‘Mrs. Davis’ Star Betty Gilpin Was ‘Desperate’ to Be Part of the ‘Wacky’ Peacock Series

TheWrap magazine: Co-creator Damon Lindelof also unpacks the surprising origins of the wholly unique sci-fi show

Betty Gilpin and Jake McDorman in a still from "Mrs. Davis." (Greg Gayne/Peacock)

This story about “Mrs. Davis” first appeared in the Limited Series/Movies issue of TheWrap’s Emmy magazine.

The phrase “unlike anything else on TV” gets thrown around a lot. But in the case of “Mrs. Davis,” the words apply.

“Mrs. Davis” is unlike anything else on TV — currently or otherwise. It’s the story of Sister Simone (Betty Gilpin), a strawberry jam-making nun who is attempting to bring down a malevolent artificial intelligence known as Mrs. Davis. And how will she force the end of this evil AI? By retrieving the Holy Grail, of course. (Yes, that Holy Grail.)

The fact that a show that lampoons the all-important algorithm is even airing on Peacock, a streaming platform, feels a little bit like, well, a miracle. The show had somewhat inauspicious beginnings. After Damon Lindelof finished work on “Watchmen” (which won 11 Emmys), he felt like maybe he could help “curate” someone else’s vision instead of starting from scratch. He had a stack of scripts, including one called “Mercy House” by “Big Bang Theory” writer Tara Hernandez. The script, according to Lindelof, was “about nuns in this weird post-apocalypse. They were taking care of kids who had dates stamped on the bottom of their feet. And when their dates arrived, the kids died. That should be very sad. But this script was actually kind of funny. And I was like, who the hell is Tara Hernandez?”

As Hernandez and Lindelof started working on the project, Hernandez offhandedly told Lindelof that she wished there was an app that could tell her what to do. “It was like, nuns over here; Siri telling us what to do over here. Is that a TV show? And the next thing we knew we were blowing up horses,” Lindelof said. That’s another thing that no other TV show has that “Mrs. Davis” does: exploding equine.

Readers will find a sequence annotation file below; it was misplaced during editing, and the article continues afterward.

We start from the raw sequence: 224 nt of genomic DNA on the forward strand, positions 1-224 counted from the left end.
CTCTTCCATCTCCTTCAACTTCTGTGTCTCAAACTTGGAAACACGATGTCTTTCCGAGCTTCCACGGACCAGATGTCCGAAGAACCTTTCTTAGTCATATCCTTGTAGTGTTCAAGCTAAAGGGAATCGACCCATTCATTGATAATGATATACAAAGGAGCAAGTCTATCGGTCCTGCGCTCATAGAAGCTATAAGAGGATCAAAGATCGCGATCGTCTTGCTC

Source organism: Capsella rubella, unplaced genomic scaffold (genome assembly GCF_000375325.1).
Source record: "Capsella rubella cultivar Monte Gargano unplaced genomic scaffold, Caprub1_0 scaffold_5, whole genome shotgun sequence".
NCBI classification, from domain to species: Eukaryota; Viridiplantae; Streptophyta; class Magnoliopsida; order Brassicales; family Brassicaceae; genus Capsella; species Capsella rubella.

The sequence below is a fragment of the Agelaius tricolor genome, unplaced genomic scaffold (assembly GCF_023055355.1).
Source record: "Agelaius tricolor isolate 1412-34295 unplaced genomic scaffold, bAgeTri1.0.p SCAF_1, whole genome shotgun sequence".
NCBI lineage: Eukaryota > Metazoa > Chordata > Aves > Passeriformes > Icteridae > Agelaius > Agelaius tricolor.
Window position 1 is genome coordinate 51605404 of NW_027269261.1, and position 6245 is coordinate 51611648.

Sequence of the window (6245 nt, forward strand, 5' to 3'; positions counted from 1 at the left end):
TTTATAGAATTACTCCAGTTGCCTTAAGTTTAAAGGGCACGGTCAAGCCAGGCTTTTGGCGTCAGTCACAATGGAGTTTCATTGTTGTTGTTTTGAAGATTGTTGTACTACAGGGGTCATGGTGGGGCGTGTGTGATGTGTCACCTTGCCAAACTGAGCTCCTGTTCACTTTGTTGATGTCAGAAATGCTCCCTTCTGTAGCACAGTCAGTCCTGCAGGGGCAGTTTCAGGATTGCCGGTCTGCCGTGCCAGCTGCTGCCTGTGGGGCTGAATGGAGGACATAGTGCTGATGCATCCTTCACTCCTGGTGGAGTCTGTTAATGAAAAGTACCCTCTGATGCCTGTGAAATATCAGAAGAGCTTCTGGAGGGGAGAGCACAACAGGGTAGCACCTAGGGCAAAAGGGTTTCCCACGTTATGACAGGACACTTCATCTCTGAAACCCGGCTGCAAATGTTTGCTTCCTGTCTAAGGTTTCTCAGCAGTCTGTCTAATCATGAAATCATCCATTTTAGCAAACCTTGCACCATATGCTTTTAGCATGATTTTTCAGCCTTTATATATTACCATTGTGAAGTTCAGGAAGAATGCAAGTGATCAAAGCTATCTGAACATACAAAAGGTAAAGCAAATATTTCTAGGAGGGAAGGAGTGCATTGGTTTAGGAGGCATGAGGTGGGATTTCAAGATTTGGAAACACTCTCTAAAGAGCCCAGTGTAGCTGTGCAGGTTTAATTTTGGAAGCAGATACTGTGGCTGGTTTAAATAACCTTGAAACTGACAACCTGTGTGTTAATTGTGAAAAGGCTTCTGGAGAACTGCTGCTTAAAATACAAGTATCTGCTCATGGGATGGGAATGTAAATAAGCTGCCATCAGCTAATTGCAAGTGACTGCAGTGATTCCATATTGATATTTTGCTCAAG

But who would play the nun crusading against artificial intelligence?

During the pandemic, Lindelof kept in touch with Gilpin, who starred in his controversial 2020 feature “The Hunt.” She would occasionally inquire about what he was noodling around with.

“I asked him what he was working on and told myself, like, I’m just a friend asking another friend what they’re working on. I’m not asking for me. But I totally was asking for me,” Gilpin said. When he told her it was a show called “Mrs. Davis,” Gilpin immediately thought, I need to play Mrs. Davis.

Instead, Gilpin remembered, he told her: “’There’s a wacky, badass nun character. Will you read the script?’ Like, I want to say ‘Yes,’ before I read the script, but I’ll pretend to be cool and aloof and read the script first.”

Gilpin admitted that she would have played a tree in the background if Lindelof and Hernandez had asked. She was shocked to find her character was front and center in the wild universe that was already so vivid in that first script. “It’s so entertaining and well written that you see it in your mind immediately,” Gilpin said. “And even though this show is a braid of 57 genres, I knew exactly what they were talking about and was desperate to be a part of the world that they were creating.”

“Mrs. Davis” does bop around. One week it’s singularly focused on a Hands on a Hard Body competition (with mystical medieval overtones), the next it’s a Paul Thomas Anderson-style family drama, and yet another week it’s a wacky, island-set science fiction show akin to Lindelof’s beloved “Lost.” Did we mention the band of “Fight Club”-quoting, cell phone-snapping Luddite alpha males? Or the stage magic?

If there’s one mystery left lingering after the first season, it’s whether “Mrs. Davis” will return for a second season. Adding to the confusion was Peacock’s decision to move the show from the Drama Series category to Limited Series for Emmy consideration. “We wanted to make sure that we made something that felt like it was complete,” Lindelof said. “That said, if the audience wants to spend more time with these characters, we just have to come up with an idea that’s worthy of making more.”

Gilpin is already on the case. “I bother both Damon and Tara constantly. I am pretty bad at pretending to be aloof,” she said. “I’m like, ‘When are we doing Season 2?’ I would do this job forever.”

Read more from the Limited Series/Movies issue here.